Post Operative Instructions
The physicians and staff of Virginia Beach Surgery wish you well in your recovery. We hope the following information will be helpful to you as a general guide, however if you have any specific questions, please call our office for more assistance.
You must call the office if:
You have a temperature of greater than 101
You are experiencing increasing wound pain
You are experiencing increasing wound redness
You are experiencing increasing wound drainage
You are experiencing prolonged nausea and vomiting
For emergencies, call 911 directly.
Examples would include:
Significant chest pain
Shortness of breath
Sudden paralysis or loss of sensation
When in doubt, call 911 first!
Unless otherwise directed by your surgeon, keep your bandage/dressing in place for 24 hours. After the first 24 hours you may remove the bandage. You may see steri-strips (butterfly tapes) or surgical glue directly over the incision, please leave these in place. You can expect these steri-strips to loosen and separate after 2 weeks; when they become loose, you may remove them yourself. If your incision has any drainage please apply another dressing, on a daily basis, until your wound is dry.
Cold pack/Heating pad use
You may apply a cold pack to incision sites every 4 hours for 20 minute periods to reduce pain, swelling and bruising. After 48 hours post surgery you may switch to a heating pad at low or medium settings to further aid in healing and pain reduction. These instructions may be modified by your surgeon at time of discharge
After you have removed your bandage, you may take a quick shower the day following your surgery. Please avoid any hot tubs, prolonged baths, and swimming pools for two weeks. Do not swim in the Ocean or Bay until you have been approved to do so by your surgeon.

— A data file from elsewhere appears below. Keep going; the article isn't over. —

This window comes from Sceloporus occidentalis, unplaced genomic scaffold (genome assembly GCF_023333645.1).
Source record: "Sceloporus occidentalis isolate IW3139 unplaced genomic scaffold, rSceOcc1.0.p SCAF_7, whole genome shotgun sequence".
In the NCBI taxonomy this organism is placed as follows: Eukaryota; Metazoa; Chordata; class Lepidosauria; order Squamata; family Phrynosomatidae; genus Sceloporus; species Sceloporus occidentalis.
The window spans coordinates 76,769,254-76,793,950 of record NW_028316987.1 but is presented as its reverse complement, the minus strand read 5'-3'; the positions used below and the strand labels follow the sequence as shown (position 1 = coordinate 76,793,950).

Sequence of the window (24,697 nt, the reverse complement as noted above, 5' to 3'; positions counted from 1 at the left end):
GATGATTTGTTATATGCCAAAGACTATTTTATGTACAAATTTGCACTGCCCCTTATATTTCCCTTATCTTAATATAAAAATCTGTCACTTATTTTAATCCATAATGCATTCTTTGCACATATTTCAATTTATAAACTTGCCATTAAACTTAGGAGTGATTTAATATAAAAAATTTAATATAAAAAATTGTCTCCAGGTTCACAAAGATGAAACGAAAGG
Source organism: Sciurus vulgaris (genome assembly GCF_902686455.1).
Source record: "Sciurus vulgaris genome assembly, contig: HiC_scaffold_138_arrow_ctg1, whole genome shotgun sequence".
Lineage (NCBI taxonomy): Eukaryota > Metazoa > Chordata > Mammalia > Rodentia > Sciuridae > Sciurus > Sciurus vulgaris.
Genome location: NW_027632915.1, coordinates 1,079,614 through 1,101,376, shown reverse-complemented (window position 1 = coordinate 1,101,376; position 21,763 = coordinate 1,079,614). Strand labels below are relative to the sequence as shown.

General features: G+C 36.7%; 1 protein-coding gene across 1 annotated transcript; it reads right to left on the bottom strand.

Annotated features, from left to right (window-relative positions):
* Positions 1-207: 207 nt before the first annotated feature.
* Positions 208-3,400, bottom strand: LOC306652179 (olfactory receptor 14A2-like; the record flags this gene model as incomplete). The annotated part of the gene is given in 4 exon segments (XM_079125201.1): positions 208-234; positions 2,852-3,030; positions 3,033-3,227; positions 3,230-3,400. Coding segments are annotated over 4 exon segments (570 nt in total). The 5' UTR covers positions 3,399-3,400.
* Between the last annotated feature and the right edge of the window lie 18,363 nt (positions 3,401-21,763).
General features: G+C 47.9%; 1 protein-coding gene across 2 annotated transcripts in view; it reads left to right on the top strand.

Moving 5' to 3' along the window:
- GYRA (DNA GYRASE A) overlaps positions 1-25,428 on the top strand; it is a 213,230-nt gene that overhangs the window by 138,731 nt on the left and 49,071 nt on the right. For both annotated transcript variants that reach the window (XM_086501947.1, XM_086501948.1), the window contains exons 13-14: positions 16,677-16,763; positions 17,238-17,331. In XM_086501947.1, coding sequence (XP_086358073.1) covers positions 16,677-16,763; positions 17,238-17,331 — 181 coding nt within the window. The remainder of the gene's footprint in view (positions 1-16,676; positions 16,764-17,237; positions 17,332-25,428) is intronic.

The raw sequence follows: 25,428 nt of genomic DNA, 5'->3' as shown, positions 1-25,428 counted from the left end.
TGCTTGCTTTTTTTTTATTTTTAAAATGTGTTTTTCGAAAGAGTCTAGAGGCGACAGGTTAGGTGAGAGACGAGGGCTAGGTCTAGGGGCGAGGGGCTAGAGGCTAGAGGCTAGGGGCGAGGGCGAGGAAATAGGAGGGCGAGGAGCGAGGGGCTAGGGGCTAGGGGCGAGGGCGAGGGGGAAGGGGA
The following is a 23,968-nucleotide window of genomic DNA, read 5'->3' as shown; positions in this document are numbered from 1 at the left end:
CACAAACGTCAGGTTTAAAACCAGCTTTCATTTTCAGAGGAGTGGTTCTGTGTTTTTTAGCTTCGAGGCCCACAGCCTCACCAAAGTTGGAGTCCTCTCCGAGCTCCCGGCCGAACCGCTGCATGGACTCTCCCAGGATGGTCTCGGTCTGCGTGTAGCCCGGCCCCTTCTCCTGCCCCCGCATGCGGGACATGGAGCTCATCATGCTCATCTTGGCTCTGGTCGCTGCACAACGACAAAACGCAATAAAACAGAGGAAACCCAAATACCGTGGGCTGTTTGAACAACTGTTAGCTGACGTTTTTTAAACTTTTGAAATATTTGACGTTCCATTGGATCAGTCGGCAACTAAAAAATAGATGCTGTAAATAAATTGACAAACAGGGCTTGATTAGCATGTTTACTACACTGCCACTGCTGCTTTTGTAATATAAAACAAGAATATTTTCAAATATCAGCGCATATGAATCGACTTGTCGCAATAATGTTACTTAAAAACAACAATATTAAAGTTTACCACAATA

Generally, a light diet is recommended after surgery, you may return to your regular diet as your condition improves. Diabetics must be careful to balance their food intake with their diabetic medication.
It is common to feel fatigued after an operation, so do not be surprised if you cannot immediately return to your normal lifestyle. Gentle exercise, such as walking, is beneficial and encouraged in moderation. You may climb stairs at any time you feel comfortable enough to do so, but do not climb stairs if you are, in any way, unsteady on your feet. If your activities are causing you increasing pain, you must stop and rest. The following guidelines may be modified by your surgeon at time of discharge from the hospital, but in general:
If you have had laparoscopic surgery, please avoid any strenuous activities for two weeks; during this time do not lift or carry more than 20lbs.
If you have had major "open" surgery on the abdomen, then please avoid any heavy lifting or straining (20lbs max) for 6 weeks.
If you have undergone limb surgery, you may walk on, or use, the extremity within your pain tolerance, or as directed by your surgeon at time of discharge.
You should never drive your car while taking narcotic pain medication! These medications seriously, and adversely, affect your judgment and response times, so please drive responsibly. You should also refrain from driving until you are not hampered by painful movements, in that way you can quickly respond to emergency driving situations. This will generally be two weeks for most major operations.
Post Operative Pain Management